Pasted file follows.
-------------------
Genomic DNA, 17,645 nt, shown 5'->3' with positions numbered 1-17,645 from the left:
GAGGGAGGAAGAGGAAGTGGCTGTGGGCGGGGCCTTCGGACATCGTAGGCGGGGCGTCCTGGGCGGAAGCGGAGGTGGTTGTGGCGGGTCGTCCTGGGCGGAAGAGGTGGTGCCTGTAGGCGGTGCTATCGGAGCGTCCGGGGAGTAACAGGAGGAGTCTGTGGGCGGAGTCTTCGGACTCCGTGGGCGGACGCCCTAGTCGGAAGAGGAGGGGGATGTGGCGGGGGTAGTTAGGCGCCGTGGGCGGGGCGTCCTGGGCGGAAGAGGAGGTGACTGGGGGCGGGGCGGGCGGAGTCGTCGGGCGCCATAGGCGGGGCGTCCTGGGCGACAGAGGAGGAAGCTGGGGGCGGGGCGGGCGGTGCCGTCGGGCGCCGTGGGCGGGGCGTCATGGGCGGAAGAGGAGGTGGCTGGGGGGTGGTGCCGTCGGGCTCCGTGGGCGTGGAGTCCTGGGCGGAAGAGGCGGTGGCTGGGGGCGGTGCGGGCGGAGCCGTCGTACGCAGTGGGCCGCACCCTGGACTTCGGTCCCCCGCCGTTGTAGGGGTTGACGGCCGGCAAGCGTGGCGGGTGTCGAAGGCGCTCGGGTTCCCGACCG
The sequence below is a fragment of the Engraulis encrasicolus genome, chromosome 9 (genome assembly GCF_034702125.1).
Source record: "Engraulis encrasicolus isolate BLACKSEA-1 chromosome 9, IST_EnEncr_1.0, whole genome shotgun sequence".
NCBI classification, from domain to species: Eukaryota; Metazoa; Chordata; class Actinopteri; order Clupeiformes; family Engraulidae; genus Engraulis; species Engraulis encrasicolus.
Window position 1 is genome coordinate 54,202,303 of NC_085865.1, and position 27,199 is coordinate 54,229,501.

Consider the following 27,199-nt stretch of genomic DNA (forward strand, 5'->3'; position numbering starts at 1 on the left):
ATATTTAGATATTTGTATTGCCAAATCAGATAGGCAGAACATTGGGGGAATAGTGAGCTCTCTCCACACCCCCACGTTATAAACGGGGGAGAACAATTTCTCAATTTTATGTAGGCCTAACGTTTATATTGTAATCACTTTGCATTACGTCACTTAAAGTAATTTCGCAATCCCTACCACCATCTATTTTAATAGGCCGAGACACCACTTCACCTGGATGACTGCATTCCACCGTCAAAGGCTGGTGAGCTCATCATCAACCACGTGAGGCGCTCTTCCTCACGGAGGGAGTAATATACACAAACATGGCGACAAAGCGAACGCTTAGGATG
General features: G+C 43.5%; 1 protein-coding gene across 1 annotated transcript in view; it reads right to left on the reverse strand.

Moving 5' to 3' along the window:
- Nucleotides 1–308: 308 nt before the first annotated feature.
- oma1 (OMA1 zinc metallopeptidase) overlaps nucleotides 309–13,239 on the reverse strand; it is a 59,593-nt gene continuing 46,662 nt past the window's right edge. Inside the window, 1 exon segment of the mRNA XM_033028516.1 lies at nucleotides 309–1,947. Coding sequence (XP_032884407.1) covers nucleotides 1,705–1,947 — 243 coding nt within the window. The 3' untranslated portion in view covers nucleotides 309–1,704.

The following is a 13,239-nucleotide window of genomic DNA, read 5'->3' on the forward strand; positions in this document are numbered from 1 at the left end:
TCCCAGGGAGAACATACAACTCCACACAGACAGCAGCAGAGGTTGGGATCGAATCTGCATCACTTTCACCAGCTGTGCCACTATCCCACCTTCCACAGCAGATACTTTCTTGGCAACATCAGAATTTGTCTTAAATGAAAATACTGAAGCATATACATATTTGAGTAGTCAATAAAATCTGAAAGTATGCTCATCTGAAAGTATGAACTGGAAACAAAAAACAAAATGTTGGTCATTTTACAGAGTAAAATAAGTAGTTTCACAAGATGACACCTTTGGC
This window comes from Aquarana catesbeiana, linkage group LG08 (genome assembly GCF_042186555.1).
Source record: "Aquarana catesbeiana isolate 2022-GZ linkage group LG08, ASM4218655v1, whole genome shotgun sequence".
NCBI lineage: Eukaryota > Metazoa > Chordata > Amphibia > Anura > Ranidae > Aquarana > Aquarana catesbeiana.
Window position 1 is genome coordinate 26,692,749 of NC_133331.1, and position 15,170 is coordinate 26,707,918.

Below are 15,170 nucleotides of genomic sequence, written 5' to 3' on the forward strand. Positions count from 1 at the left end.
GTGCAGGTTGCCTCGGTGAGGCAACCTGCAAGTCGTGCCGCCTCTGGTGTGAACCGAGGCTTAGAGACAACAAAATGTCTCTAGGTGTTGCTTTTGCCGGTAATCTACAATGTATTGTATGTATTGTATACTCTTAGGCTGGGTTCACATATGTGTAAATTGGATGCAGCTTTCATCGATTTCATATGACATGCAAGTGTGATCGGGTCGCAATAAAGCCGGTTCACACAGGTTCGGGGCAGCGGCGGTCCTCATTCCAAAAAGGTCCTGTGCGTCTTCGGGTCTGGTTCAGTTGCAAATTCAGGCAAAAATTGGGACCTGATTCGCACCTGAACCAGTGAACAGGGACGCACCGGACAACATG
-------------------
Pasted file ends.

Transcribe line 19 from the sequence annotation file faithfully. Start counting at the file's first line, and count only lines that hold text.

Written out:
Below are 15,170 nucleotides of genomic sequence, written 5' to 3' on the forward strand. Positions count from 1 at the left end.